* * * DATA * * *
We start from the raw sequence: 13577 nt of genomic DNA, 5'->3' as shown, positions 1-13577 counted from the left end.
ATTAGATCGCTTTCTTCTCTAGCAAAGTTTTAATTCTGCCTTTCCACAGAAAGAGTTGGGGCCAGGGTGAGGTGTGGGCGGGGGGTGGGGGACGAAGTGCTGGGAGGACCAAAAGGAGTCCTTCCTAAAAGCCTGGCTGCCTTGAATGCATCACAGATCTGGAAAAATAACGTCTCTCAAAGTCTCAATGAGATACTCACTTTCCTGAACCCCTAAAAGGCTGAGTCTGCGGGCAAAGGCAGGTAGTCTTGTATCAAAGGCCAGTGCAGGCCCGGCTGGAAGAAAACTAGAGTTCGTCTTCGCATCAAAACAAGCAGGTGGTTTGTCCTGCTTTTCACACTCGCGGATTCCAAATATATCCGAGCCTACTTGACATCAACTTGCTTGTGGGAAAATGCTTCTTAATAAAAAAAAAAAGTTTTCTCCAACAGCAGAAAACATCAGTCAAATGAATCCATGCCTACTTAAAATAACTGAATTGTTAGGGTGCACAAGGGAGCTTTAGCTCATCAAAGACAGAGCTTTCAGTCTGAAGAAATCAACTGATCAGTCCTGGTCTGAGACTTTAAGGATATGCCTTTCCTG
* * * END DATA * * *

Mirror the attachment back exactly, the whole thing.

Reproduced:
We start from the raw sequence: 13577 nt of genomic DNA, 5'->3' as shown, positions 1-13577 counted from the left end.
ATTAGATCGCTTTCTTCTCTAGCAAAGTTTTAATTCTGCCTTTCCACAGAAAGAGTTGGGGCCAGGGTGAGGTGTGGGCGGGGGGTGGGGGACGAAGTGCTGGGAGGACCAAAAGGAGTCCTTCCTAAAAGCCTGGCTGCCTTGAATGCATCACAGATCTGGAAAAATAACGTCTCTCAAAGTCTCAATGAGATACTCACTTTCCTGAACCCCTAAAAGGCTGAGTCTGCGGGCAAAGGCAGGTAGTCTTGTATCAAAGGCCAGTGCAGGCCCGGCTGGAAGAAAACTAGAGTTCGTCTTCGCATCAAAACAAGCAGGTGGTTTGTCCTGCTTTTCACACTCGCGGATTCCAAATATATCCGAGCCTACTTGACATCAACTTGCTTGTGGGAAAATGCTTCTTAATAAAAAAAAAAAGTTTTCTCCAACAGCAGAAAACATCAGTCAAATGAATCCATGCCTACTTAAAATAACTGAATTGTTAGGGTGCACAAGGGAGCTTTAGCTCATCAAAGACAGAGCTTTCAGTCTGAAGAAATCAACTGATCAGTCCTGGTCTGAGACTTTAAGGATATGCCTTTCCTG